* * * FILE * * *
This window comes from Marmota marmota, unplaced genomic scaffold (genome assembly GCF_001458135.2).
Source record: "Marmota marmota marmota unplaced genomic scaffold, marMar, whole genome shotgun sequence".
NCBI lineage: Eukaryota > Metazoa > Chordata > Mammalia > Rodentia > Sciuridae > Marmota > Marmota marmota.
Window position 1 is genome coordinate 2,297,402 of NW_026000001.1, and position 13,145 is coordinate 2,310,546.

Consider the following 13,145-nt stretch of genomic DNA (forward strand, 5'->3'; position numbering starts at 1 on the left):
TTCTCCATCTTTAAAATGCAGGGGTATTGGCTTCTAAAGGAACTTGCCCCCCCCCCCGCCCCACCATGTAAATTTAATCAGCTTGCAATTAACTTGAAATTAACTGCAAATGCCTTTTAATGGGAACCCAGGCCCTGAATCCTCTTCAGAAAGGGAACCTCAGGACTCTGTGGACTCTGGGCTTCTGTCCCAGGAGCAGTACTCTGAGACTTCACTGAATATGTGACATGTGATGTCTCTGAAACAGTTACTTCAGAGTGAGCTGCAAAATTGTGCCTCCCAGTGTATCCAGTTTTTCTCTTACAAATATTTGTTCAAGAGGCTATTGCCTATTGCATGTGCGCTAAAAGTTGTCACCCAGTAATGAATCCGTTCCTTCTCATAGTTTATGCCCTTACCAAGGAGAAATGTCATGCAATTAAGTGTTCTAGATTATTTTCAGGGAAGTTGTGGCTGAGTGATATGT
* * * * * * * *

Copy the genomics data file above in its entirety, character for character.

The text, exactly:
This window comes from Marmota marmota, unplaced genomic scaffold (genome assembly GCF_001458135.2).
Source record: "Marmota marmota marmota unplaced genomic scaffold, marMar, whole genome shotgun sequence".
NCBI lineage: Eukaryota > Metazoa > Chordata > Mammalia > Rodentia > Sciuridae > Marmota > Marmota marmota.
Window position 1 is genome coordinate 2,297,402 of NW_026000001.1, and position 13,145 is coordinate 2,310,546.

Consider the following 13,145-nt stretch of genomic DNA (forward strand, 5'->3'; position numbering starts at 1 on the left):
TTCTCCATCTTTAAAATGCAGGGGTATTGGCTTCTAAAGGAACTTGCCCCCCCCCCCGCCCCACCATGTAAATTTAATCAGCTTGCAATTAACTTGAAATTAACTGCAAATGCCTTTTAATGGGAACCCAGGCCCTGAATCCTCTTCAGAAAGGGAACCTCAGGACTCTGTGGACTCTGGGCTTCTGTCCCAGGAGCAGTACTCTGAGACTTCACTGAATATGTGACATGTGATGTCTCTGAAACAGTTACTTCAGAGTGAGCTGCAAAATTGTGCCTCCCAGTGTATCCAGTTTTTCTCTTACAAATATTTGTTCAAGAGGCTATTGCCTATTGCATGTGCGCTAAAAGTTGTCACCCAGTAATGAATCCGTTCCTTCTCATAGTTTATGCCCTTACCAAGGAGAAATGTCATGCAATTAAGTGTTCTAGATTATTTTCAGGGAAGTTGTGGCTGAGTGATATGT